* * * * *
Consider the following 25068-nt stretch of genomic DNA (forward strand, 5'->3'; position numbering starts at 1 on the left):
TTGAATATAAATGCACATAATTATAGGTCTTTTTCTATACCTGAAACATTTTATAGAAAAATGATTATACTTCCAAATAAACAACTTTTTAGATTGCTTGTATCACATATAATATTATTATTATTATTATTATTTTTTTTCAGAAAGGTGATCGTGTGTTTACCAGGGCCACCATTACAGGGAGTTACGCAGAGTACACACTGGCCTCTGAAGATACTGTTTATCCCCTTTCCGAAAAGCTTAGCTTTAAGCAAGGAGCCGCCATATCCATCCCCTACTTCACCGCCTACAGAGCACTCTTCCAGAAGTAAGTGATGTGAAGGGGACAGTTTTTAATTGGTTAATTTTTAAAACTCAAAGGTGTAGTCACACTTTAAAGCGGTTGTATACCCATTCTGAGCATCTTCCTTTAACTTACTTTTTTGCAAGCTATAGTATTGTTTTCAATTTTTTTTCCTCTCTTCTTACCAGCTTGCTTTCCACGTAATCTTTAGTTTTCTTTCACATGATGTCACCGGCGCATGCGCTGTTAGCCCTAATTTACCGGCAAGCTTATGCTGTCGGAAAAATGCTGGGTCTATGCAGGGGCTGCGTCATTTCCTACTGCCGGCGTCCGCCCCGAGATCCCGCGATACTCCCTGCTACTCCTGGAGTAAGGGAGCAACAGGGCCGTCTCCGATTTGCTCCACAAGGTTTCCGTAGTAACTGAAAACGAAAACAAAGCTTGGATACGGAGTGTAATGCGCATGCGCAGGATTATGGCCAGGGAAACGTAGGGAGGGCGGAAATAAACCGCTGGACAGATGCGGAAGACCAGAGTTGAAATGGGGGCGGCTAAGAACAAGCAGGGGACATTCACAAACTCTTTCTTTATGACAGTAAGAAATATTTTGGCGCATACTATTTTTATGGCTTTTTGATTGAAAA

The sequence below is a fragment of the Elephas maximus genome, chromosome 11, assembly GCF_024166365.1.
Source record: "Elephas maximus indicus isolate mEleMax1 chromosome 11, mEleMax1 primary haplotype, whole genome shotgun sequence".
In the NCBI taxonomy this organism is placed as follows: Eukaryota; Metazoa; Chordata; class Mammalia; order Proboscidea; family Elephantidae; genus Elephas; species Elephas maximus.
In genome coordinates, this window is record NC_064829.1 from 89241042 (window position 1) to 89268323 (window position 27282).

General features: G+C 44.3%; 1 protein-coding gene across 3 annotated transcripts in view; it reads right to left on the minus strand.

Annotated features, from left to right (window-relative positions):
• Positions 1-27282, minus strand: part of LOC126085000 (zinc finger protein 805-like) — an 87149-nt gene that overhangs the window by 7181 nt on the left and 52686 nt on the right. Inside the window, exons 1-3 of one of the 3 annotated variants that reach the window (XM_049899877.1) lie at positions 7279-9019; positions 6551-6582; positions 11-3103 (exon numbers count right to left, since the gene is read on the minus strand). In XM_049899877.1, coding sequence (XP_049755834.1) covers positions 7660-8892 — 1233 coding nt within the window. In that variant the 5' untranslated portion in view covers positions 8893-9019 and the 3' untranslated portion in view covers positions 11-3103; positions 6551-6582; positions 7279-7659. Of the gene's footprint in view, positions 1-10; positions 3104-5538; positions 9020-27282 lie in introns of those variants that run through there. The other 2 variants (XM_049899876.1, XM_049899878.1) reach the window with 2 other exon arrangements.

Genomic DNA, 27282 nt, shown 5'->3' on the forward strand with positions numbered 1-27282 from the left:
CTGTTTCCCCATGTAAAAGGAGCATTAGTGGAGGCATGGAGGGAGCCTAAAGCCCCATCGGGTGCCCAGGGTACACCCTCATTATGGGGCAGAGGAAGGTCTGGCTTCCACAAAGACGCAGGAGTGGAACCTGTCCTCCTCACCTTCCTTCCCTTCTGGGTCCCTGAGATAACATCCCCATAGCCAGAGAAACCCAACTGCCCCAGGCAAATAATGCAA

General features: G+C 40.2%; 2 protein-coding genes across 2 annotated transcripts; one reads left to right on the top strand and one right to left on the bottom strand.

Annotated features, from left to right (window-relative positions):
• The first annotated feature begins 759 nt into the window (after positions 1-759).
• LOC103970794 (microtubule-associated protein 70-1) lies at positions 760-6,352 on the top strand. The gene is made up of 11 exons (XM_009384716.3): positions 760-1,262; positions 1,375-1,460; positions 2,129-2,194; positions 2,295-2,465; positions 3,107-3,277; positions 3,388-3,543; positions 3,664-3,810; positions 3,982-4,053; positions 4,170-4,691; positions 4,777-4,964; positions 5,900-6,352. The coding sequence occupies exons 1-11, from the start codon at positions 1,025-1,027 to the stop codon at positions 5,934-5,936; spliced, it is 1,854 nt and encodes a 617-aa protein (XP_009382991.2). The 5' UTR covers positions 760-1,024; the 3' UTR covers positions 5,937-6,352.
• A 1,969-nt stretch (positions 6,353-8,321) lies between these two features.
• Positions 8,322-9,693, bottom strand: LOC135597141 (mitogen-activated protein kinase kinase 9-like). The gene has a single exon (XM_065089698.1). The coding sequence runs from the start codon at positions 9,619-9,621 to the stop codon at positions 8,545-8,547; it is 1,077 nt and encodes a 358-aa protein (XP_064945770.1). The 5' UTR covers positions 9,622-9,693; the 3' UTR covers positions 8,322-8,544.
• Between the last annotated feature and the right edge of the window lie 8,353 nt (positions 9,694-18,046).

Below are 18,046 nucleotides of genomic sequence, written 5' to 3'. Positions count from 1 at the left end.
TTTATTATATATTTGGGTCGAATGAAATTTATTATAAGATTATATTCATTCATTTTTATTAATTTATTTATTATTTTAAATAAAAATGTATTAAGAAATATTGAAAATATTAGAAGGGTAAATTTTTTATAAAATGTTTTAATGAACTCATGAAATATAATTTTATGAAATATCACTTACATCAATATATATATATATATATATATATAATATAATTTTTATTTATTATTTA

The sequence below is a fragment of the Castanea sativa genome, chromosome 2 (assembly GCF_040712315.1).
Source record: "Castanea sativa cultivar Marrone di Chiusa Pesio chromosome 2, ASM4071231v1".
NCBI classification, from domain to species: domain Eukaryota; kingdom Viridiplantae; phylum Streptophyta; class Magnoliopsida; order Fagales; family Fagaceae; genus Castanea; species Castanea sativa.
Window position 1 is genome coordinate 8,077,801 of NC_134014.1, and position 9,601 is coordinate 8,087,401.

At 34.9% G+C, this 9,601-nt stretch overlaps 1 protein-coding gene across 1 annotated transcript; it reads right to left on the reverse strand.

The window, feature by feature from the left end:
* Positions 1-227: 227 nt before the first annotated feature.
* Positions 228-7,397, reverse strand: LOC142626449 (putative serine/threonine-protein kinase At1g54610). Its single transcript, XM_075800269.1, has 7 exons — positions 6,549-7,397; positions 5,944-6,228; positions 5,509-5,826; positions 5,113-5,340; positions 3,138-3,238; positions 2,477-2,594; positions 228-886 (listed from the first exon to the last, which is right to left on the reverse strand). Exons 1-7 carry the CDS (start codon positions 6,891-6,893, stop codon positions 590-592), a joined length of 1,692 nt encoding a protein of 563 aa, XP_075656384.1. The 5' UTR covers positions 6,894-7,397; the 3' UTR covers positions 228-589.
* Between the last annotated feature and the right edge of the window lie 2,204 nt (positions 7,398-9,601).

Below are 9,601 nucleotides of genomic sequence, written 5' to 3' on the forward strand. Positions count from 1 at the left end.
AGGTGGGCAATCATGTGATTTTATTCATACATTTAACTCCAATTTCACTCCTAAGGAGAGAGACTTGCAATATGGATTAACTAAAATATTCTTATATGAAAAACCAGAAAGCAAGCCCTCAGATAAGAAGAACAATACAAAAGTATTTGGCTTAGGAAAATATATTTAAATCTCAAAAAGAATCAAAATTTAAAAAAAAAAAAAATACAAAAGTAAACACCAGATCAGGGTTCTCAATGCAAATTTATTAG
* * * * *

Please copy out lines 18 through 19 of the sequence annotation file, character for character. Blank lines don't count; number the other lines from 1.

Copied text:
• Between the last annotated feature and the right edge of the window lie 8,353 nt (positions 9,694-18,046).

Below are 18,046 nucleotides of genomic sequence, written 5' to 3'. Positions count from 1 at the left end.